Most North American parishes offer a plain white candle in a small box for Baptisms. In Europe, the candle is taken far more seriously. For example, while living in Austria at one time, we were asked to be Godparents, and we spent an hour at a Catholic shop looking through hundreds of Baptismal candles decorated in various ways, with religious symbols, and three times the size of the candles we were accustomed to. Ever since, we've decided to look for Baptismal candles that are significant for us and our child, even if we have to pay a bit more for them.


4. The Baptismal Robe


Another significant moment is the placing of the Baptismal robe on the child. The Baptismal robe must be white and represents what happens at the moment of Baptism: we are washed as white as snow. At the moment of their Baptism, our children are immaculate, completely without any stain of sin. A joyous moment indeed!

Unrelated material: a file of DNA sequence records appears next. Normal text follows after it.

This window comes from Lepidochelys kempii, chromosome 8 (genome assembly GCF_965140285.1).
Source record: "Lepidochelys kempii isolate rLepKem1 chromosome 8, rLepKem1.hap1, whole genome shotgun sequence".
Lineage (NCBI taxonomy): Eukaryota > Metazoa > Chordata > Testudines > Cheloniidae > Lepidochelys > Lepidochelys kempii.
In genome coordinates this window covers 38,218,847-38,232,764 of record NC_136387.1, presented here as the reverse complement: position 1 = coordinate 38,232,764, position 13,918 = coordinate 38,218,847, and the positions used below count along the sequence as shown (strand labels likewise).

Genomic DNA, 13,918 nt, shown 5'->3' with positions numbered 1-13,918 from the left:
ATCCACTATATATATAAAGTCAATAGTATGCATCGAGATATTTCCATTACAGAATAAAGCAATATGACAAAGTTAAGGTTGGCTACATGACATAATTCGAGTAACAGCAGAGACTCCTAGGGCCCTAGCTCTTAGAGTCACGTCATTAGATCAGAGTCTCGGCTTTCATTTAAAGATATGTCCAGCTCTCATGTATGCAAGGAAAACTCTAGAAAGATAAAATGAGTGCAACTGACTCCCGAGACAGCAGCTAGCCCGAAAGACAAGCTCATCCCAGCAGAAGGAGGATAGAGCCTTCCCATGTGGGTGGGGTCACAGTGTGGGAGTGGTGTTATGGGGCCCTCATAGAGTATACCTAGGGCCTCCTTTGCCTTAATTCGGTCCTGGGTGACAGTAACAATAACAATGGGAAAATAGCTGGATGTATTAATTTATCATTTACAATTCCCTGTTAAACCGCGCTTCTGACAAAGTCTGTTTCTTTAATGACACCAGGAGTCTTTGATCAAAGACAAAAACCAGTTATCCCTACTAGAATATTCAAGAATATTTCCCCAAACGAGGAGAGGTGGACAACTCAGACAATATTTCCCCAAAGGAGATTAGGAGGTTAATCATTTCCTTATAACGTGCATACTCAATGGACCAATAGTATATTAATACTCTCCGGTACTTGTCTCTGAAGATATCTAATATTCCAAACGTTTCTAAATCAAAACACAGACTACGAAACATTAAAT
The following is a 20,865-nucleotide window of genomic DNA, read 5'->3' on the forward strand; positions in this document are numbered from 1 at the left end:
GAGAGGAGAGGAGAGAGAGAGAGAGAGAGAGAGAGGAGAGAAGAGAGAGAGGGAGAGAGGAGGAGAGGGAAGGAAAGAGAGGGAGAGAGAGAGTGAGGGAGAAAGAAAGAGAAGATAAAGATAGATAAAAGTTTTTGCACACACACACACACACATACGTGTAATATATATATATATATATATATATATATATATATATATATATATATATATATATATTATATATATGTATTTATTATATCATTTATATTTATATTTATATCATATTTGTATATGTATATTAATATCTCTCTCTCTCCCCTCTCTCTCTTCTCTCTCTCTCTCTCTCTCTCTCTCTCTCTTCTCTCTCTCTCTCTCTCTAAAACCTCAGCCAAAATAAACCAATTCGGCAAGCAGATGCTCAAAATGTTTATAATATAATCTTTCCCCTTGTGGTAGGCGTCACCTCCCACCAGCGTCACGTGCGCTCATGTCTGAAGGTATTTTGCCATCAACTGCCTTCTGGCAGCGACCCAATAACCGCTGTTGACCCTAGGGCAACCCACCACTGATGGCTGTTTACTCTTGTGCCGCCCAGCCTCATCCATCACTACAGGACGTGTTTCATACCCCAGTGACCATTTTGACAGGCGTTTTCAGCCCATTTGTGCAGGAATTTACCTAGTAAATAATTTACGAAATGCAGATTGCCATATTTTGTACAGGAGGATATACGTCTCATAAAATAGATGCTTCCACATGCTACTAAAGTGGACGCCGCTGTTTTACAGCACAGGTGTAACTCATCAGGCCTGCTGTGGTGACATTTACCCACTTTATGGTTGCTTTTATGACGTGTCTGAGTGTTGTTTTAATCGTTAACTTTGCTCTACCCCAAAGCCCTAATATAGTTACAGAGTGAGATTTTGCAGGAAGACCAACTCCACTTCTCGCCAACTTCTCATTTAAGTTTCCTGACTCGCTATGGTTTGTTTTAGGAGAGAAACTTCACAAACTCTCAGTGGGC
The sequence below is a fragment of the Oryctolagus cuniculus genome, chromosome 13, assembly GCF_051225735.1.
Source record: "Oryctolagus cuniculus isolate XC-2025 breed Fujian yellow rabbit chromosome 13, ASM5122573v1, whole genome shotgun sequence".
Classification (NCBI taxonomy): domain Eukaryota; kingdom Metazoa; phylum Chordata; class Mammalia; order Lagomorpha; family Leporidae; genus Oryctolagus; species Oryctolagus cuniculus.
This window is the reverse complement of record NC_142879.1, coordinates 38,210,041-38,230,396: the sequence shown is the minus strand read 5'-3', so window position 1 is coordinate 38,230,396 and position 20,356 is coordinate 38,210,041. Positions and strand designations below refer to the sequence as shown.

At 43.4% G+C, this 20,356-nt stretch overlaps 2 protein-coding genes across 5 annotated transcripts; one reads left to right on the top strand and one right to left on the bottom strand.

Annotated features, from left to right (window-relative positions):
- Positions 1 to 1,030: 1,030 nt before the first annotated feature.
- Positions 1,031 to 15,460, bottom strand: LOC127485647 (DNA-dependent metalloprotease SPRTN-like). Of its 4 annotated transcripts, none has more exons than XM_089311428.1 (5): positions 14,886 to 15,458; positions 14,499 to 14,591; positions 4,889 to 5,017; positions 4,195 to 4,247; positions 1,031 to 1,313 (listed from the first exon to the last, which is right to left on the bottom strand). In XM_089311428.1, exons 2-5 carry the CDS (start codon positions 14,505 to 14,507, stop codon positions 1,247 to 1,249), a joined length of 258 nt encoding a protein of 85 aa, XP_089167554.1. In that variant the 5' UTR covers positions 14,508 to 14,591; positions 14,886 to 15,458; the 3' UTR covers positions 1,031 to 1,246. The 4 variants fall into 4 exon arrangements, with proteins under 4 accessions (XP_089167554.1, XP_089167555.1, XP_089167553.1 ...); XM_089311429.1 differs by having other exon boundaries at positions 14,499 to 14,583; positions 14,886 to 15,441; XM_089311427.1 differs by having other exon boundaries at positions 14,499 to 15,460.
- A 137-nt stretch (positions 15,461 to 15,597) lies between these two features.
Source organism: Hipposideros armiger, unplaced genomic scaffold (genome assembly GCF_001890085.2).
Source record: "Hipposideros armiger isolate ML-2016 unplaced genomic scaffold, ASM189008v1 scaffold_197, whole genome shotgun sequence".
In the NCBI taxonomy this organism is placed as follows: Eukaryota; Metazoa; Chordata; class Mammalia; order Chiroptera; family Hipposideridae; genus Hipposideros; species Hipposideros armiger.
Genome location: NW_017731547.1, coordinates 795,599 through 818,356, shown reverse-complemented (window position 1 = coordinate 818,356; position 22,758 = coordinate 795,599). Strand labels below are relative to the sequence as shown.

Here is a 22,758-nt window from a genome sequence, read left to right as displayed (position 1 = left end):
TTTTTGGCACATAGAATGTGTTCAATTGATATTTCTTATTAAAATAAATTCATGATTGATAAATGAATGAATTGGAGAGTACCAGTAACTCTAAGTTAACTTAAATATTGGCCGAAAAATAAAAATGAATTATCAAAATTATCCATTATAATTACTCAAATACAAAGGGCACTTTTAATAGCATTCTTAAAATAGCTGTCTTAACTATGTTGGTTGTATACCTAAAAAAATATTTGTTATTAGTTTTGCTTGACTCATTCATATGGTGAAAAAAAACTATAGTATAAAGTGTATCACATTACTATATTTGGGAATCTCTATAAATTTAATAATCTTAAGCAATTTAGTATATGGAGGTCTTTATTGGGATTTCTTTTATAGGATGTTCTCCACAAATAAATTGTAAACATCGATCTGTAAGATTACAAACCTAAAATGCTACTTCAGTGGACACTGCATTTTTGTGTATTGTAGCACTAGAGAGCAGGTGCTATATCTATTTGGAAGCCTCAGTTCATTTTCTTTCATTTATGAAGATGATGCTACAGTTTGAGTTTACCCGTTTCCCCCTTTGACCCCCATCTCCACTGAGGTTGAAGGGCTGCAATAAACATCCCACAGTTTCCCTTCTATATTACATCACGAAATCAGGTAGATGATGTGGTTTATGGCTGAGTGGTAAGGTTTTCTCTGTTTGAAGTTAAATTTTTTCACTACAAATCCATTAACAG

This is one of the most personal parts of the rite.


Some families have baby Baptism robes that have been passed down generations, with all the family members having been Baptized in them. Some even embroider all the names onto the robe, signifying the baby becoming a part of the living tradition of the family and the Church.


As converts, we didn’t have relatives that Baptized their babies. So, we decided to get each baby their own Baptismal gown with their name embroidered on it. Our vision is that each of our children will start their own family traditions and keep their Baptism gown for their own children.



The day should end with feasting and celebration, where friends and family drink and toast and delight with the Angels that another child has become a son or daughter of the King.




Semper Fidelis,


Kenton E. Biffert

 

Kenton is a writer and speaker, and works at Our Lady Seat of Wisdom College as an adjunct professor and the Dean of Students. Together with his wife, they homeschool their 8 children, explore the wilds of Ontario in the canoe, and read voraciously. To learn more about the art of fatherhood, visit Kenton's personal page.